What Values Should Count in the Arts? The Tension between Economic Effects and Cultural Value
AbstractThe basic distinction made in this volume compares “economic value”, expressed in monetary terms, to “cultural value”, reflecting cultural, aesthetic and artistic significance. This paper makes a different distinction which is rarely made explicit but which is of central importance to the decision process in cultural policy. On the one hand, “value” is attached to the economic effects of cultural activities: When cultural values are created, economic activity is bolstered. The increase of commercial actitivities induced is measured by the so-called “impact effect”. On the other hand, the value of culture is reflected in the increased utility going to consumers and non-consumers of a particular cultural activity. This type of value is measured by “willingness to pay studies”. I argue that these two values dominate cultural policy but they capture totally different aspects and are proferred by different kinds of communities.
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Bibliographic InfoPaper provided by Institute for Empirical Research in Economics - University of Zurich in its series IEW - Working Papers with number 253.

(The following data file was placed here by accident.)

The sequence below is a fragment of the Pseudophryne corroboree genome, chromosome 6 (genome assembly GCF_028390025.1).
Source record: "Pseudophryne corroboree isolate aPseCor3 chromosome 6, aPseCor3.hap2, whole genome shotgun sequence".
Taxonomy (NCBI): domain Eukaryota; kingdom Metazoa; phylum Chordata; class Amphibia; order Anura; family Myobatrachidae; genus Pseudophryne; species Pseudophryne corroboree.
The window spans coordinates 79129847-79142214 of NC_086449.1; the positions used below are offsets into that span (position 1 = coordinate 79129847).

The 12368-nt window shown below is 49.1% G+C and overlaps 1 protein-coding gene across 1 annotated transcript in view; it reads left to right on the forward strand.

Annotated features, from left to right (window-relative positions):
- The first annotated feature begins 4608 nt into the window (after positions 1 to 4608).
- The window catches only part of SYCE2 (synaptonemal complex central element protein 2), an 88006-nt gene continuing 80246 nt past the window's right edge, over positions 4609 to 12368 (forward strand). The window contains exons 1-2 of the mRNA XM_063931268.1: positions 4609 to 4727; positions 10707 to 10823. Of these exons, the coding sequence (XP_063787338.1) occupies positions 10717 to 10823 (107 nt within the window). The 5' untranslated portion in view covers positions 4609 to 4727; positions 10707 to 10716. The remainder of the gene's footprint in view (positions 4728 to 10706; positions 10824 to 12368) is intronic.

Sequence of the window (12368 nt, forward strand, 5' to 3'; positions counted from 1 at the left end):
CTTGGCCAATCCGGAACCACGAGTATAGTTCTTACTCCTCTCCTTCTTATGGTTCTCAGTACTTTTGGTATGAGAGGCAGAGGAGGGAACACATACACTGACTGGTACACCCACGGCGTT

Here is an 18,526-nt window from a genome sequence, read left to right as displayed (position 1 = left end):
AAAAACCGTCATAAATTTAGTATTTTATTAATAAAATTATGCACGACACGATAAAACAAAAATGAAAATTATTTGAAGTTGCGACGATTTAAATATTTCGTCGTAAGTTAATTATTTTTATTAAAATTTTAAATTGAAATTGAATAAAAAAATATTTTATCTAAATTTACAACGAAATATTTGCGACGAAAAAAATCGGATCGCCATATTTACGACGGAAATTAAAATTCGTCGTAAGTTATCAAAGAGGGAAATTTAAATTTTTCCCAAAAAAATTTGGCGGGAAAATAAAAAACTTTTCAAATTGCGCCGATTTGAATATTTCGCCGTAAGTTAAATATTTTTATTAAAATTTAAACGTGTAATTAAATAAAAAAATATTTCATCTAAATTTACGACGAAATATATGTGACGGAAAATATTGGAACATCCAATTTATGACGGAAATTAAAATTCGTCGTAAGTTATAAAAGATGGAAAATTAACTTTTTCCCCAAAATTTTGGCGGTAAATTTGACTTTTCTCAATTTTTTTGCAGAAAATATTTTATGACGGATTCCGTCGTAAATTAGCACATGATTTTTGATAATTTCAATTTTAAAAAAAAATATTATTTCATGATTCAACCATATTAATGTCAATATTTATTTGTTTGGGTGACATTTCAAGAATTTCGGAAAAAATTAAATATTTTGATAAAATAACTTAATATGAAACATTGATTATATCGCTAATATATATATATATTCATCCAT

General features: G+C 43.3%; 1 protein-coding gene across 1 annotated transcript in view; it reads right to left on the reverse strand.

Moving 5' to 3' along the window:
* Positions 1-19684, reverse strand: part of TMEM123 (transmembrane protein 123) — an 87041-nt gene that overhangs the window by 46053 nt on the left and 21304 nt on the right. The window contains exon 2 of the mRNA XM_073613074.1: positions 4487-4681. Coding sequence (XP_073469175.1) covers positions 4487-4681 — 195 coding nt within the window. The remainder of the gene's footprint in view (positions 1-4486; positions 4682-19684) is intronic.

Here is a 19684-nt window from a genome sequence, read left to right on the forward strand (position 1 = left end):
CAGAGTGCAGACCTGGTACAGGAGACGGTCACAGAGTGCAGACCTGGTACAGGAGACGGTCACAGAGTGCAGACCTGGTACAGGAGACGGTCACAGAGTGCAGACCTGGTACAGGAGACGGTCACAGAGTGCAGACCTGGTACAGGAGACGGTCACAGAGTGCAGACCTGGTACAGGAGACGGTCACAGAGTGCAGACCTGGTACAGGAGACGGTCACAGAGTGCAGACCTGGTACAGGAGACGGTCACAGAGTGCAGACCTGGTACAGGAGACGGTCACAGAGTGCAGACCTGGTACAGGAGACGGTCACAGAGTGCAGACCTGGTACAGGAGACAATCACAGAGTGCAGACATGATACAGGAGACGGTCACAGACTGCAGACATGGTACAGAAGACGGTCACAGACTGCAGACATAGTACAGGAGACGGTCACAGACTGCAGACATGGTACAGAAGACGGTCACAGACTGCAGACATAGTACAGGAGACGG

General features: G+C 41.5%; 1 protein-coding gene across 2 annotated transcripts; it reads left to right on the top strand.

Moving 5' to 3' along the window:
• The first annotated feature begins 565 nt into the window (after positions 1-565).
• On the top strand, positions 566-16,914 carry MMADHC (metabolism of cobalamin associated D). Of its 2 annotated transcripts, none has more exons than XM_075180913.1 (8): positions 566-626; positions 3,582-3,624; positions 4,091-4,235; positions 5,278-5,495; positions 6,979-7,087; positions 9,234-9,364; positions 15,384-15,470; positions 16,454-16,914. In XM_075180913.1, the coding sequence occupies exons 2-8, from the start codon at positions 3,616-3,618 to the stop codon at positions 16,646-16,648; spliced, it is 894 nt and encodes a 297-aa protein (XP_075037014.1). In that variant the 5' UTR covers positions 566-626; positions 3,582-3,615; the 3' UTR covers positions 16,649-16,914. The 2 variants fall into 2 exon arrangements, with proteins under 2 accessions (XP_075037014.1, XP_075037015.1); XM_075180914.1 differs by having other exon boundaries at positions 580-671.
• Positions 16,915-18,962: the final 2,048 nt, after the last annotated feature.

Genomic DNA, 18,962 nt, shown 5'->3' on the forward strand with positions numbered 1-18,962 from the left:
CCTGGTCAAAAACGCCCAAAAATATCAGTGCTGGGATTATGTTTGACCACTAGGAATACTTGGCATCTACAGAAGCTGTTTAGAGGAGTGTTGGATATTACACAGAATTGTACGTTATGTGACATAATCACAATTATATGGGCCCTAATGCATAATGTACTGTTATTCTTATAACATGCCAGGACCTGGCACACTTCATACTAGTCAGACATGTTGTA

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economic effects; culture; value; arts; contingent valuation; impact studies;
Other versions of this item:
- Bruno S. Frey, 2005. "What Values Should Count in the Arts? The Tension between Economic Effects and Cultural Value," CREMA Working Paper Series 2005-24, Center for Research in Economics, Management and the Arts (CREMA).
- Z11 - Other Special Topics - - Cultural Economics - - - Economics of the Arts and Literature
- D46 - Microeconomics - - Market Structure and Pricing - - - Value Theory
- D11 - Microeconomics - - Household Behavior - - - Consumer Economics: Theory
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- Throsby, David, 1994. "The Production and Consumption of the Arts: A View of Cultural Economics," Journal of Economic Literature, American Economic Association, vol. 32(1), pages 1-29, March.
- Richard Epstein, 2003. "The Regrettable Necessity of Contingent Valuation," Journal of Cultural Economics, Springer, vol. 27(3), pages 259-274, November.
- Trine Hansen, 1997. "The Willingness-to-Pay for the Royal Theatre in Copenhagen as a Public Good," Journal of Cultural Economics, Springer, vol. 21(1), pages 1-28, March.
- Throsby,David, 2000.
"Economics and Culture,"
Cambridge University Press, number 9780521586399, November.
- Douglas Noonan, 2003. "Contingent Valuation and Cultural Resources: A Meta-Analytic Review of the Literature," Journal of Cultural Economics, Springer, vol. 27(3), pages 159-176, November.
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